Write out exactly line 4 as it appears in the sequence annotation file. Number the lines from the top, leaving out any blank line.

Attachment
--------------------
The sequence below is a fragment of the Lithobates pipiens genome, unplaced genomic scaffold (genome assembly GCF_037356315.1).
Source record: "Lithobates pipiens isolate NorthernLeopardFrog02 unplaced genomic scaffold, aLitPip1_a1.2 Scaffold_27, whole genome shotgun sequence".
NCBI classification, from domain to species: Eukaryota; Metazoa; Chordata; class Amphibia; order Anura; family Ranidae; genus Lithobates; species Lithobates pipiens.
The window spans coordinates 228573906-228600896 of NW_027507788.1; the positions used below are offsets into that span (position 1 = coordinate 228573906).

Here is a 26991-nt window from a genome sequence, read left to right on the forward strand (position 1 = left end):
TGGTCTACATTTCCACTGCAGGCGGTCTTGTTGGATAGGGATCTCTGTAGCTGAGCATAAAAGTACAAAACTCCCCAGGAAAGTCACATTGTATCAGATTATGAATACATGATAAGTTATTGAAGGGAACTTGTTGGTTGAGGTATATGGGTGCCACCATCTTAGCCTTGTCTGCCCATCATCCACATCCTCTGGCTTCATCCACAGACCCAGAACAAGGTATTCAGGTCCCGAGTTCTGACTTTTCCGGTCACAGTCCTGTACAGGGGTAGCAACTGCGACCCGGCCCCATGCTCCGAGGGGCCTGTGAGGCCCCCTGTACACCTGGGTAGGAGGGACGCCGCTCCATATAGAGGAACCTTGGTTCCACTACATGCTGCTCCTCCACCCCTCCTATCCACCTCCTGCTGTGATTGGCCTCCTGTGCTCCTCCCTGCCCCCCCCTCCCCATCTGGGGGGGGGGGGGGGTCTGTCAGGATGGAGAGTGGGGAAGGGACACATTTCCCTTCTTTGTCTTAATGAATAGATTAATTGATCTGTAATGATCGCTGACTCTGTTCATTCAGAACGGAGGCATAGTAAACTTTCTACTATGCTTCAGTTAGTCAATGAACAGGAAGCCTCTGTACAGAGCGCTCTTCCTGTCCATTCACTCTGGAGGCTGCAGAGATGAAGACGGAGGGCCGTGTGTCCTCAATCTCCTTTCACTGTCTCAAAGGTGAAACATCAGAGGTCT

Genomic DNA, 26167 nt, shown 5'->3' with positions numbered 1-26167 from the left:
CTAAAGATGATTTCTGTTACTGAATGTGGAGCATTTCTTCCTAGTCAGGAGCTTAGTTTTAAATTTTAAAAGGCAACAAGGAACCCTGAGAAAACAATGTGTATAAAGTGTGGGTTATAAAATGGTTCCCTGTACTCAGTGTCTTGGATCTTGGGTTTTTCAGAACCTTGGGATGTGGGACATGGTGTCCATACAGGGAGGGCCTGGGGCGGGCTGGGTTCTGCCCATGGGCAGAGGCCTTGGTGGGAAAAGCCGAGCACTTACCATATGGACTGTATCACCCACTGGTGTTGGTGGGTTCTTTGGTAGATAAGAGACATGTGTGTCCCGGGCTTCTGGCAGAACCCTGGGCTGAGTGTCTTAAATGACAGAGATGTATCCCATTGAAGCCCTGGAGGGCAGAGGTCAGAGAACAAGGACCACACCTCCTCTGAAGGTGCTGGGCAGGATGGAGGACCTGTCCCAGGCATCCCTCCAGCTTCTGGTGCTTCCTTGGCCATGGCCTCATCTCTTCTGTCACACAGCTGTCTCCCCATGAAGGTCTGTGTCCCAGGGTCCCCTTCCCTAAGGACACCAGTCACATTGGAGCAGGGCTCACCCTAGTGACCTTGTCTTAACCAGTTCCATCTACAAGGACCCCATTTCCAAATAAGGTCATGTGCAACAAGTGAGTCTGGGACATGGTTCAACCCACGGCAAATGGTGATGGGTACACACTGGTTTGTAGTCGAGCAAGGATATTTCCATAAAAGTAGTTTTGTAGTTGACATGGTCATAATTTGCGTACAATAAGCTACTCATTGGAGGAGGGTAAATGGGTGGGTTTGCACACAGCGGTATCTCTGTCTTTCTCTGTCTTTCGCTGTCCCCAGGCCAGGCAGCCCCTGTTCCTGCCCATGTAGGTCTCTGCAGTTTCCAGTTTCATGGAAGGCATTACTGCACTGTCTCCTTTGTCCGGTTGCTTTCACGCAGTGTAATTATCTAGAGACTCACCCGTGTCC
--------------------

The window spans coordinates 228573906-228600896 of NW_027507788.1; the positions used below are offsets into that span (position 1 = coordinate 228573906).